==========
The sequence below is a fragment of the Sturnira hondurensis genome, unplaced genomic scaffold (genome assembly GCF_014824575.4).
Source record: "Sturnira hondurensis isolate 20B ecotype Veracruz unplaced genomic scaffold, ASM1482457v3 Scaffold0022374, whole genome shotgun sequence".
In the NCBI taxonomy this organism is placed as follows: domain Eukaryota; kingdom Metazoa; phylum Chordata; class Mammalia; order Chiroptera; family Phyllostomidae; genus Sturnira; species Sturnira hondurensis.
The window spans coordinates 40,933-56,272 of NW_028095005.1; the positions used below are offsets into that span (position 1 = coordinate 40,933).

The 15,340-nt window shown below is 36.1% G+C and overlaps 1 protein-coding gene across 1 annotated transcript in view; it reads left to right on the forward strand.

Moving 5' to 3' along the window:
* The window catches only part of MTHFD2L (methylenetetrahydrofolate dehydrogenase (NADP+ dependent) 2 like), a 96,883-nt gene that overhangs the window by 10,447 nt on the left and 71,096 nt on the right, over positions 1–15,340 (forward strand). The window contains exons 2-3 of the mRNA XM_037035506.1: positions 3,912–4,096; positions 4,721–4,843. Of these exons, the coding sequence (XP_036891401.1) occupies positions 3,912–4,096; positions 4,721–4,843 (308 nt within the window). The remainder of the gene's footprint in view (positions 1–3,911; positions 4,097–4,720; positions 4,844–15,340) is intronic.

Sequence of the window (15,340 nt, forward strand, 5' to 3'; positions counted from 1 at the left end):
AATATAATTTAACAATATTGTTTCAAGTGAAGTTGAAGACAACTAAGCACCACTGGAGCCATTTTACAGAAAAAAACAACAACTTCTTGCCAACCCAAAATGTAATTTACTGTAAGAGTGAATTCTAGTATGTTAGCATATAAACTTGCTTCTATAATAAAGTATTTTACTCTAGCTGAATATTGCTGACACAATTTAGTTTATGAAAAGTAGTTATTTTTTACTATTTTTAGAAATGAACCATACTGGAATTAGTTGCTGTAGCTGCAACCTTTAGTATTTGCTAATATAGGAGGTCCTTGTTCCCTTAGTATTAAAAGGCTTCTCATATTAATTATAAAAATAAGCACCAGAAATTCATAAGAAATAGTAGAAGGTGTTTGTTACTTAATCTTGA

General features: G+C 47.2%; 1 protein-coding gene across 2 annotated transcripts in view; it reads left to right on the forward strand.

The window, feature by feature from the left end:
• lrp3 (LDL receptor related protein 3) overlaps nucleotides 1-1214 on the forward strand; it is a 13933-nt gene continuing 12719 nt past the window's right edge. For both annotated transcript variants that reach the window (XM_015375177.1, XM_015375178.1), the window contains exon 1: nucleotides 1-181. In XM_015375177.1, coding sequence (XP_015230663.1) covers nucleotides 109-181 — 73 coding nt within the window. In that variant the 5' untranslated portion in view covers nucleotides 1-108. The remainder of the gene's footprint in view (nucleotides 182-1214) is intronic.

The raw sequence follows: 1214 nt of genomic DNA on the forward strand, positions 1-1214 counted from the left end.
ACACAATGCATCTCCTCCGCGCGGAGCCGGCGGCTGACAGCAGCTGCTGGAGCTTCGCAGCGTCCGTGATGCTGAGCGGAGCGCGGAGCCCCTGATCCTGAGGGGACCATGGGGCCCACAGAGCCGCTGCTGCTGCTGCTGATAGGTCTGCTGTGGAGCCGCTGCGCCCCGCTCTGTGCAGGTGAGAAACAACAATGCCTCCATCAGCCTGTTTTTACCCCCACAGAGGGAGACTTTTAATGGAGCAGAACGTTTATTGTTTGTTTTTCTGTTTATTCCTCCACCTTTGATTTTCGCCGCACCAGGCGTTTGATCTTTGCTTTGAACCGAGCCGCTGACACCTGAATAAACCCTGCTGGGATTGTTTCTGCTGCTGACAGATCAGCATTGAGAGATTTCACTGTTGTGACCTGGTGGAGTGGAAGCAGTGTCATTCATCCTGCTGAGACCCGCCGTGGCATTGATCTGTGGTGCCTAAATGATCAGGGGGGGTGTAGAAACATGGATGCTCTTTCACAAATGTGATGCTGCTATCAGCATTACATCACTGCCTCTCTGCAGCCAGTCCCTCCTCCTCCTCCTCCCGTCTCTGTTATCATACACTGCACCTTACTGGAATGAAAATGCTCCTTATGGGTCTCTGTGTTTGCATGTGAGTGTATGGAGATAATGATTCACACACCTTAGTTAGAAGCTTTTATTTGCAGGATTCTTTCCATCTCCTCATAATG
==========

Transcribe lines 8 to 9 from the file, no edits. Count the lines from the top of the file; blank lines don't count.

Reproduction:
Sequence of the window (15,340 nt, forward strand, 5' to 3'; positions counted from 1 at the left end):
AATATAATTTAACAATATTGTTTCAAGTGAAGTTGAAGACAACTAAGCACCACTGGAGCCATTTTACAGAAAAAAACAACAACTTCTTGCCAACCCAAAATGTAATTTACTGTAAGAGTGAATTCTAGTATGTTAGCATATAAACTTGCTTCTATAATAAAGTATTTTACTCTAGCTGAATATTGCTGACACAATTTAGTTTATGAAAAGTAGTTATTTTTTACTATTTTTAGAAATGAACCATACTGGAATTAGTTGCTGTAGCTGCAACCTTTAGTATTTGCTAATATAGGAGGTCCTTGTTCCCTTAGTATTAAAAGGCTTCTCATATTAATTATAAAAATAAGCACCAGAAATTCATAAGAAATAGTAGAAGGTGTTTGTTACTTAATCTTGA